While cooking, listen to this: Dream Life of Rand McNally - Jason Mraz
My junior year in Tel Aviv was the first time I had a kitchen of my own. Apart from the summer spent in an absorption center in Ashdod while volunteering on ambulances (whose kitchen consisted of a sad hot plate, a sad counter and a sad toaster oven), that was the first time I had a space to cook for myself. And what did I do to inaugurate this life's milestone?
Ate nothing but hummus and cucumbers on toast.
The hummus in Israel is just SO GOOD. It is a world of difference from the packaged stuff we have in the US, and once I had access to some of the best hummus on earth, I couldn't get enough of it. Until I could. After my first month of living in Tel Aviv, I had gotten so sick of hummus that to this day I rarely eat it. I reached my hummus quota early on in life, and now I must pay the price. Feel sad for me, it's very tragic.
That being said, I will always have a soft spot in my heart for homemade hummus, which is why we now have two hummus recipes on the blog in our first four months of existence. I am also a true sucker for anything pink, so after seeing this gorgeous gemstone beet hummus from Dana at Minimalist Baker, I knew we had to try it for ourselves. And I'm so glad we did, because it is UNREAL. The sweetness from the beets is tempered by the lemon juice and garlic, and the tahina and olive oil make the hummus reeeeeeal smooth. And it's bright pink! Naturally! Like, from the earth! How cool is that?!
Now, you can't just have hummus by itself. Well, maybe you can, but the idea of a spoonful of hummus is upsetting. Peanut butter, nutella, peanut butter mixed with nutella - all divine on a spoon. Hummus, however, needs some companions, which is where this beautiful crudité board comes in. We chose some of our favorite raw veggies and crackers, sliced them up and piled them into a beautiful rainbow. I've said this before and I'll say it again: if I can't be a unicorn, at least I can eat like one.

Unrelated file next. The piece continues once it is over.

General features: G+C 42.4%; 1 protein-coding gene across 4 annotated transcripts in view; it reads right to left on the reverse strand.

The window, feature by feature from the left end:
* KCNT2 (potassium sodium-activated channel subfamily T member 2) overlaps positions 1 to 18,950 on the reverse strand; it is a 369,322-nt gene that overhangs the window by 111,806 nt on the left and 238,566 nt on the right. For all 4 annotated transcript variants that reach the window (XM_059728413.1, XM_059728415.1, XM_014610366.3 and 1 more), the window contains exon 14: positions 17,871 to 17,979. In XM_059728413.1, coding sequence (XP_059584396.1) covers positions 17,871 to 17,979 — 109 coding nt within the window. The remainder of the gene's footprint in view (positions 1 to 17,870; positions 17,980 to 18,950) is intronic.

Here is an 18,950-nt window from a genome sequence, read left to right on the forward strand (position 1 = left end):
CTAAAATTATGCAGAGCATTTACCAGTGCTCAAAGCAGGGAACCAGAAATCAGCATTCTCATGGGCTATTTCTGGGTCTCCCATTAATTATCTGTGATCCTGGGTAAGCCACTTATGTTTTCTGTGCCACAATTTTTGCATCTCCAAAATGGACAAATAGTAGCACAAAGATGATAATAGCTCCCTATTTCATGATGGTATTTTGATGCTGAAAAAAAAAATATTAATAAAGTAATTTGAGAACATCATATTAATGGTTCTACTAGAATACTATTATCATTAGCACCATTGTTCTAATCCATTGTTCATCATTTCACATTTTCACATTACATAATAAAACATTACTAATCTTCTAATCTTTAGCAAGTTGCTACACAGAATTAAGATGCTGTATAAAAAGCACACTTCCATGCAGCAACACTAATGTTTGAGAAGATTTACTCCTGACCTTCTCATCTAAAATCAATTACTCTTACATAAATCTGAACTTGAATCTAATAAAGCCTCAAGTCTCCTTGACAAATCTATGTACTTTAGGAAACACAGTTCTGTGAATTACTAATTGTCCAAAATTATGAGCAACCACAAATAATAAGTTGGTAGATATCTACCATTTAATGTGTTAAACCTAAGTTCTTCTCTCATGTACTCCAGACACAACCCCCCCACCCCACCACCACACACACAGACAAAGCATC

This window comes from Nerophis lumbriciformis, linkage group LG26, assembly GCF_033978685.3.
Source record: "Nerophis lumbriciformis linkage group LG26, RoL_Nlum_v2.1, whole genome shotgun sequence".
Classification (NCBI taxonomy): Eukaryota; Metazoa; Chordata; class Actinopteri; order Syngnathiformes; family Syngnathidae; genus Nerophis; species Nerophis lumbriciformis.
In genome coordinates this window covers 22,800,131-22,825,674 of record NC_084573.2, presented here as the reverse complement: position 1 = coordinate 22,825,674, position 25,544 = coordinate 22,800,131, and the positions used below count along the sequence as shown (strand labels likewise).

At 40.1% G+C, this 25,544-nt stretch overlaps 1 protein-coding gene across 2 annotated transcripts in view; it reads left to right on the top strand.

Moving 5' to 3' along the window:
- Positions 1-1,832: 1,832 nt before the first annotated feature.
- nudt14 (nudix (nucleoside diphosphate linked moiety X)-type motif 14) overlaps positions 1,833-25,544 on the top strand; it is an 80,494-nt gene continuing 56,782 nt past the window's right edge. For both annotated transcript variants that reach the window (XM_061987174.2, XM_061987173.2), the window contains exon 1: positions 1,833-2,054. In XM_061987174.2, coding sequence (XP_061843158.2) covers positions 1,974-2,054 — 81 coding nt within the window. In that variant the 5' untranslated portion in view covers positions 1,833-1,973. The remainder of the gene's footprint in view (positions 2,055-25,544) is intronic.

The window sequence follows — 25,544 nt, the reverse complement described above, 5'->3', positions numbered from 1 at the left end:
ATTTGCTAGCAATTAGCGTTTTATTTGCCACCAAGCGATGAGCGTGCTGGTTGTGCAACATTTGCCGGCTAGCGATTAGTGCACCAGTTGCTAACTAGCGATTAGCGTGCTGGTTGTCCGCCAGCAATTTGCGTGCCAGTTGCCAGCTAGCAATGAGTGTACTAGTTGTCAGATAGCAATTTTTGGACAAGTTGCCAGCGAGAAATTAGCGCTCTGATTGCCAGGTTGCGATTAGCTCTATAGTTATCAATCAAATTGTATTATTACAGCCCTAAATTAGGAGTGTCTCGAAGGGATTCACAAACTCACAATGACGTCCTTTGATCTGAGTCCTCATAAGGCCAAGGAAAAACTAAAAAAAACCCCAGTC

Love and meows, Rina
BEET HUMMUS + CRUDITÉ BOARD
Yield: 4-6 servings
Prep Time: 10m | Inactive Cook Time: 45m | Total Cook Time: 55m*
Category: Snacks, Vegan, Gluten-Free, Mediterranean
Source: Minimalist Baker
Special Equipment: food processor/blender
*If you want to roast your beets in advance, then this recipe will literally take 10 minutes. The cook time at the top takes the beet roasting time into account.
1 small beet
1 15-ounce can chickpeas
Zest from 1 large lemon
Juice from ½ of a large lemon
Pinch each of salt and black pepper
2 large garlic cloves, minced
2 heaping Tablespoons tahina
¼ cup extra-virgin olive oil
Favorite raw veggies, cut into manageable pieces
Pita (make your own here!)
Honestly anything else you feel like eating
Roast the beet: preheat the oven to 450 F, and wrap the beet in foil. Place in a baking dish and bake for 30-45 minutes, or until a knife can easily pierce the beet. Unwrap carefully, and allow to cool for a few minutes. Once the beet is okay to handle, it should be super easy to peel.
Prepare the hummus: cut the beet into quarters and add to your food processor/blender. Blend until the beet has turned into tiny bits. Add the chickpeas, lemon zest and juice, salt, pepper, garlic and tahina. Blend until smooth. If possible, add the olive oil in slowly while the food processor/blender is on. If not, no worries! Just add a little at a time and blend after each addition. Once all of the oil has been added, taste to see if you think it needs more lemon/salt/garlic/etc.
Plate the board: this is where you get full creative license. The key to a beautiful board of any kind is to make it look as full and overflowing as possible - negative space is not your friend here. The great thing about raw veggies is that they come in so many colors and textures, so pick out a few to put on your board. Add a couple different kinds of crackers and you'll be good to go. I really like the alternation of organized items and messy items, but do what you think looks best.
To keep: the hummus will keep well in the fridge for up to 1 week in a tightly-sealed container, and the veggies can be cut and stored in zippered bags for a few days before serving.